A reaction to 'Grimm'

...So, my sister's been telling me I should watch Grimm, and I finally took an afternoon to check out the episodes available on Hulu. And ... um. It's kind of like a mix between NCIS and "Bloodlines". But heavy on the NCIS, and missing the small bits of charm "Bloodlines" held. I mean, seriously, I found myself thinking, y'know, "Bloodlines" was actually pretty good by regular TV standards. Because at least the characters were halfway to being characters and not just roles. Given half a season and a decent writing team, they probably would've gotten there. It was a little heavy-handed at points, but there was room for it to grow depth and layers. And the production standards were movie-quality, as is typical for SPN. There were moments of nearly breath-taking beauty, and bits of humor and pathos and wit.

Grimm, on the other hand--it really was like deja vu of when I revisited NCIS in s12 and found I could predict the show almost scene by scene and line by line. Except with more bad CG and fewer cutesy character quirks. Nobody feels like a real person; the world they inhabit is mere backdrop; the plot threads and season arcs leave no room for symbolism or paralleling or even character development. The whole thing is simply flat. Forget about the possibility of giddy laughter or anxious tears or falling head over heels in love multiple times an episode.

If you like Grimm or NCIS, I am very glad for your sake. Please don't let my commentary affect your enjoyment. But the effect both those show have had on me is to make me appreciate just how deep SPN is--how layered. Almost all the characters, even those with five lines of exposition, seem like they have actual lives going on somewhere we can't see. They all have history and preferences and habits. They're all little bundles of contradictions and quandaries, just like real people. And they inhabit a real world because the camera inhabits a real world, and it is a beautiful (though at times exceptionally gory) world. SPN exists in a way few fictional worlds achieve.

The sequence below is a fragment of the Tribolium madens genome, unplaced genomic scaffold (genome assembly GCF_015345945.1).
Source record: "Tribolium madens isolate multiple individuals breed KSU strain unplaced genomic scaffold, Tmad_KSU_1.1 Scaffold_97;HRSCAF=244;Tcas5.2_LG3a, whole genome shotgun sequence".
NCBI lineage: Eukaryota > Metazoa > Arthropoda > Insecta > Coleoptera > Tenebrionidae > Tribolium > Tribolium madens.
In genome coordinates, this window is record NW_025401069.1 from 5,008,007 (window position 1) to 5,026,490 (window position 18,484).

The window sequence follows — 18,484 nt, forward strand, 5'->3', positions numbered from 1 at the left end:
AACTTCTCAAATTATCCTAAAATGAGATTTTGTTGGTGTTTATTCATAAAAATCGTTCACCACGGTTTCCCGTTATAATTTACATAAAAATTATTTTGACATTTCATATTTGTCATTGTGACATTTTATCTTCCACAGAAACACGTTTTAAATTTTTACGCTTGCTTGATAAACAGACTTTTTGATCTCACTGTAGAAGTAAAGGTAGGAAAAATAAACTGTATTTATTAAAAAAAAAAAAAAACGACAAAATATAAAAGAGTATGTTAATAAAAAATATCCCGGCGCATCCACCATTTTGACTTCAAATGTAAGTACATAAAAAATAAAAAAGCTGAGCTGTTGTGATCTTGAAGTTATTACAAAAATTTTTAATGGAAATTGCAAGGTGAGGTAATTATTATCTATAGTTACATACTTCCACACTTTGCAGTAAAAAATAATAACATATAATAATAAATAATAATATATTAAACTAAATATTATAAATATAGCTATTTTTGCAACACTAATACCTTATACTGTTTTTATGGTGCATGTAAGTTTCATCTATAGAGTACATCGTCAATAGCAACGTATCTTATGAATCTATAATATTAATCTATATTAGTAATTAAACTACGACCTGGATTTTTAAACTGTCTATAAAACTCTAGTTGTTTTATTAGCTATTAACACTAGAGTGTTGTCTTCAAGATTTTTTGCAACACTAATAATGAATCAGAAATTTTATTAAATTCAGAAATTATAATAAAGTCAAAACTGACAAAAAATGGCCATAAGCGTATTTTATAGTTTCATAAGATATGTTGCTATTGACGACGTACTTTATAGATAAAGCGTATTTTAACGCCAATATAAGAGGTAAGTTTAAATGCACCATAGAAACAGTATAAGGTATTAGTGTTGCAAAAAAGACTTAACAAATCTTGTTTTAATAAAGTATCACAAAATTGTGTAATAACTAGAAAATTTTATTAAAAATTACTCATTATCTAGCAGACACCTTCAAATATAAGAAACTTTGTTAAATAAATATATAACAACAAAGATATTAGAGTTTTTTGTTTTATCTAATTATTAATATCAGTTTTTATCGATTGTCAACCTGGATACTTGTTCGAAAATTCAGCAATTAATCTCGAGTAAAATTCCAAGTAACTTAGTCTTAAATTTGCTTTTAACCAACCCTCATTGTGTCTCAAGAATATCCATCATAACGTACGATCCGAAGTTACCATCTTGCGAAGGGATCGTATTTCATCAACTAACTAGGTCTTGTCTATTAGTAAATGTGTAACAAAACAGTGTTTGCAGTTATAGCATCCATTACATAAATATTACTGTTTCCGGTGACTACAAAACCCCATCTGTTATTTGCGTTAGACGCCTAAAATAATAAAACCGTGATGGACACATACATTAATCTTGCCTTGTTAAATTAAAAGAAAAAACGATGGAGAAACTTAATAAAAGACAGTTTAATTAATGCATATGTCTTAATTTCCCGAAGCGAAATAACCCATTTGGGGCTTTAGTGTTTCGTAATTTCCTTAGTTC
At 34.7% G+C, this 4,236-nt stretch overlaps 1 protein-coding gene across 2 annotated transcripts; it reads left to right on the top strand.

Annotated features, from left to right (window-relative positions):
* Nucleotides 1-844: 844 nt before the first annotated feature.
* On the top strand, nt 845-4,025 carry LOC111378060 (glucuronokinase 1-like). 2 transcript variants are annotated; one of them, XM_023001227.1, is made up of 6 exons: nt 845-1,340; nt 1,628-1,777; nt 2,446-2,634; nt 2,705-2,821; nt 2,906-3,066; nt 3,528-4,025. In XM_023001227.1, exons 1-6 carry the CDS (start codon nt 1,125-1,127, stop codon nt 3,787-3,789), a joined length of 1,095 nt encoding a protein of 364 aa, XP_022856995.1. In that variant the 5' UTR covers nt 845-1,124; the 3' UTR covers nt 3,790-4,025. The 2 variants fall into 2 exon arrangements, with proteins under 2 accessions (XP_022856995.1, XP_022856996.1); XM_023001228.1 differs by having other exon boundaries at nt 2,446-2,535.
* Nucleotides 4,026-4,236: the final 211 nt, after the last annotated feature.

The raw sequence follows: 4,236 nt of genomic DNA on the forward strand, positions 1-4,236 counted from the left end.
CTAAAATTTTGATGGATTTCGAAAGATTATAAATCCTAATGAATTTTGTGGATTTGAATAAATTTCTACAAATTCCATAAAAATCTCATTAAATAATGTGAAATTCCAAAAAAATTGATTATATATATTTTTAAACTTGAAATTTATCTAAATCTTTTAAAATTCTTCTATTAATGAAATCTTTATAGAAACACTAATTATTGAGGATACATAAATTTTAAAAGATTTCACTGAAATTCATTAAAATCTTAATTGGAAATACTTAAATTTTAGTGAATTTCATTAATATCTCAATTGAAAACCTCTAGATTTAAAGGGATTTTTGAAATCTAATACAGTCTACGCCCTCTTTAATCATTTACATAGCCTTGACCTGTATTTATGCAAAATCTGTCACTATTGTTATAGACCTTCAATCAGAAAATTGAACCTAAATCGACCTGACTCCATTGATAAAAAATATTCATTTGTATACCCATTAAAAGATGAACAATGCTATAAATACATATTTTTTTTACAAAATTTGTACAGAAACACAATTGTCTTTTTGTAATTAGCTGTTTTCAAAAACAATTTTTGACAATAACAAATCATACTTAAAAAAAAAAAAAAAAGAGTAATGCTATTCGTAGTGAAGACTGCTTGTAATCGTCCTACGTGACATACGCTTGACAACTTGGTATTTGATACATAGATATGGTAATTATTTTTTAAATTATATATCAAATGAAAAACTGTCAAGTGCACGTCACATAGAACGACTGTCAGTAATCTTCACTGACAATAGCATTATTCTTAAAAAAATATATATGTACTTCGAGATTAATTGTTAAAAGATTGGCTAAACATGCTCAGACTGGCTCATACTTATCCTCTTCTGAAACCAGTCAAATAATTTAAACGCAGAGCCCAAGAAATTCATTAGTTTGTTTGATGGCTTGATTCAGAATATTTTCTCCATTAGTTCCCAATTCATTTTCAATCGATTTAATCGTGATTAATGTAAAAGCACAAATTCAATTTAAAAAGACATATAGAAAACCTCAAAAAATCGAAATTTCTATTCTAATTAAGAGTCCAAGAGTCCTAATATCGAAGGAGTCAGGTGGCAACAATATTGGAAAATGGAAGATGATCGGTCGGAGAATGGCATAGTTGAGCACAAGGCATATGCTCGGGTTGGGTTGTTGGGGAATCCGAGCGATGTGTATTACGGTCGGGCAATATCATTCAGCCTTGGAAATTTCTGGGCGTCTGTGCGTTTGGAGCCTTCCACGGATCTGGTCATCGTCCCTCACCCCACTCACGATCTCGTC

You know what? I just really, really appreciate this weird little show I've managed to discover twice--the people involved in making it, the artistry and care they employ, and the characters and stories contained therein. It's not perfect, but it's a small and lovely wonder, and when it finally comes to a close I will probably cry.

But I won't start watching Grimm.
I couldn't get into Grimm, either, and not for lack of trying (though I will watch it if I need something to watch and it happens to be on). It just felt so... paint by numbers, and the main guy just felt so generic to me, like he's just there for the sake of having a hero.

Although I did like that most of the creatures were, in fact, good people just trying to live their lives. That, at least, was an interesting concept.
"Paint by numbers" is exactly the right description. And Nick is "generic main guy" to a T.

Although I did like that most of the creatures were, in fact, good people just trying to live their lives. That, at least, was an interesting concept.

Yeah--except that there's so many of them, that the show had to turn into a conspiracy story to explain why the 'normal' people don't know about them. It might have started as a "fairytale-type crime procedural" or whatever, but it's definitely not that anymore.

It's really weird to watch a show that's doing nearly the same thing your favorite show is doing, but falling short in every single category, right down to 'maintaining integrity of initial premise'. (SPN isn't still doing the 'a new horror movie every week', but it definitely has several solid horror-type episodes per season, and--

Okay, sorry--that started to turn into a spiel. Can you tell I'm in love? :P